Yesterday was the 360th birthday of Bartolomeo Cristofori, the Italian artisan generally credited with being the sole inventor of the piano in the early 18th century.
Vox.com reminds us why he remains largely forgotten despite the importance and ubqituy of the musical intrument he invented (just imagine what music would be without the piano?)
We may know so little about Cristofori because he was just a hired hand (albeit a well-respected one). As an employee of Ferdinando de’ Medici, an Italian prince and member of the famous Italian family, Cristofori was hired to serve the court, not music alone.
As an employee of the Medicis, Cristofori was a cog in a royal machine. Though he was earnestly recruited to work for the Medicis, he was initially shoved into a workspace with about 100 other artisans (he complained about how loud it was). Ferdinando de’ Medici encouraged Cristofori to innovate, but the inventor was also tasked with tuning and moving instruments, as well as restoring some old ones. Unlike musicians, who circulated royal courts and could become famous far beyond their borders, Cristofori was a local commodity. He wasn’t seen as a revolutionary genius — rather, he was a talented tinkerer.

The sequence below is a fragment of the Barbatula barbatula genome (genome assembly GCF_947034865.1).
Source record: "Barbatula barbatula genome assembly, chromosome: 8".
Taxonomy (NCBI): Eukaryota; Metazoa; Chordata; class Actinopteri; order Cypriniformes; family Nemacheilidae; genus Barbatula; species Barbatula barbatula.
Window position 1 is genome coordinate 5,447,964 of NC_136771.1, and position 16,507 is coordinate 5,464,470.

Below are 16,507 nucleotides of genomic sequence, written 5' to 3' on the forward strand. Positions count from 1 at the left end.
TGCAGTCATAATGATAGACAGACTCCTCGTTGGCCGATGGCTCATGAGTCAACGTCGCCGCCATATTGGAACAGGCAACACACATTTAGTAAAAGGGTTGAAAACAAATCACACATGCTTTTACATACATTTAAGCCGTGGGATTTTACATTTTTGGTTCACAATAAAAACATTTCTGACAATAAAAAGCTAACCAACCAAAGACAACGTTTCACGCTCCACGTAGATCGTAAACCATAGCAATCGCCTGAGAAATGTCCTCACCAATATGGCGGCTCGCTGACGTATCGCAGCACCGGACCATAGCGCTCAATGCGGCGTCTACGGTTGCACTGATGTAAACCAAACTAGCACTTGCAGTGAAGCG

At the same time, without the Medicis Cristofori may never have been able to invent the piano. The royal family gave him a house to work in, space to experiment, and, eventually, his own workshop and a couple of assistants. As the wealth of the Medicis declined, Cristofori did sell some pianos on his own, but he didn’t possess anything like a modern patent — other people were free to sell their own improvements on the instrument. He remained in the court until his death in 1731.